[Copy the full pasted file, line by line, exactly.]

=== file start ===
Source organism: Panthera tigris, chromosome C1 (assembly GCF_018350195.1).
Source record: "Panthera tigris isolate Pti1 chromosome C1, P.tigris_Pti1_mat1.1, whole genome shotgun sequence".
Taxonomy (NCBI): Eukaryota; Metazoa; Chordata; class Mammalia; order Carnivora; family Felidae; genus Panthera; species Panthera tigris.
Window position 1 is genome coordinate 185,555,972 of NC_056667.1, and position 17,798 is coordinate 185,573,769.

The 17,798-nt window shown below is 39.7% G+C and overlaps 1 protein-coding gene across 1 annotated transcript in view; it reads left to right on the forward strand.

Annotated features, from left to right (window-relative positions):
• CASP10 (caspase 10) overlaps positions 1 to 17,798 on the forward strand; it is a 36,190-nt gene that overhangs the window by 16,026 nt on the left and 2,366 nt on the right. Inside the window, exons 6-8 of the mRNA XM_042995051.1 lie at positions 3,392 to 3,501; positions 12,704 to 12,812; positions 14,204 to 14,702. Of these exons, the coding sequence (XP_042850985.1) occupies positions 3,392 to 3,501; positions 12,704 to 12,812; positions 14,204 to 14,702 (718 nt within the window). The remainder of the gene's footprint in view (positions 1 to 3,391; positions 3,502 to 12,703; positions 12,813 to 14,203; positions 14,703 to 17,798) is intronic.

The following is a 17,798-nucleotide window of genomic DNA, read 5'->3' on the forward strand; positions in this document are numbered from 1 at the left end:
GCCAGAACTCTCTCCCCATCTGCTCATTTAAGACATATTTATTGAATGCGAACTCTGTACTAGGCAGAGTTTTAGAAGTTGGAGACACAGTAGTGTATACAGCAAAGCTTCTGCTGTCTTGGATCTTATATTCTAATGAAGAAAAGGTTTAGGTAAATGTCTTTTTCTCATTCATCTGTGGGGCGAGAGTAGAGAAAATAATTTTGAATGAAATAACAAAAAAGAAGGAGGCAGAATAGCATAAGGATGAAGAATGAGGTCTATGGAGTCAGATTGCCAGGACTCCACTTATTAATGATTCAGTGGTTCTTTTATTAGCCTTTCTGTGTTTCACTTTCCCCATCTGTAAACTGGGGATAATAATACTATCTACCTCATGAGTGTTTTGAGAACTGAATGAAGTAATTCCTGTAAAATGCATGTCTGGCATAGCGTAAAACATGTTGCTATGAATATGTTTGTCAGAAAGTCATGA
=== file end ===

Source organism: Panthera tigris, chromosome C1 (assembly GCF_018350195.1).
Source record: "Panthera tigris isolate Pti1 chromosome C1, P.tigris_Pti1_mat1.1, whole genome shotgun sequence".
Taxonomy (NCBI): Eukaryota; Metazoa; Chordata; class Mammalia; order Carnivora; family Felidae; genus Panthera; species Panthera tigris.
Window position 1 is genome coordinate 185,555,972 of NC_056667.1, and position 17,798 is coordinate 185,573,769.

The 17,798-nt window shown below is 39.7% G+C and overlaps 1 protein-coding gene across 1 annotated transcript in view; it reads left to right on the forward strand.

Annotated features, from left to right (window-relative positions):
• CASP10 (caspase 10) overlaps positions 1 to 17,798 on the forward strand; it is a 36,190-nt gene that overhangs the window by 16,026 nt on the left and 2,366 nt on the right. Inside the window, exons 6-8 of the mRNA XM_042995051.1 lie at positions 3,392 to 3,501; positions 12,704 to 12,812; positions 14,204 to 14,702. Of these exons, the coding sequence (XP_042850985.1) occupies positions 3,392 to 3,501; positions 12,704 to 12,812; positions 14,204 to 14,702 (718 nt within the window). The remainder of the gene's footprint in view (positions 1 to 3,391; positions 3,502 to 12,703; positions 12,813 to 14,203; positions 14,703 to 17,798) is intronic.

The following is a 17,798-nucleotide window of genomic DNA, read 5'->3' on the forward strand; positions in this document are numbered from 1 at the left end:
GCCAGAACTCTCTCCCCATCTGCTCATTTAAGACATATTTATTGAATGCGAACTCTGTACTAGGCAGAGTTTTAGAAGTTGGAGACACAGTAGTGTATACAGCAAAGCTTCTGCTGTCTTGGATCTTATATTCTAATGAAGAAAAGGTTTAGGTAAATGTCTTTTTCTCATTCATCTGTGGGGCGAGAGTAGAGAAAATAATTTTGAATGAAATAACAAAAAAGAAGGAGGCAGAATAGCATAAGGATGAAGAATGAGGTCTATGGAGTCAGATTGCCAGGACTCCACTTATTAATGATTCAGTGGTTCTTTTATTAGCCTTTCTGTGTTTCACTTTCCCCATCTGTAAACTGGGGATAATAATACTATCTACCTCATGAGTGTTTTGAGAACTGAATGAAGTAATTCCTGTAAAATGCATGTCTGGCATAGCGTAAAACATGTTGCTATGAATATGTTTGTCAGAAAGTCATGA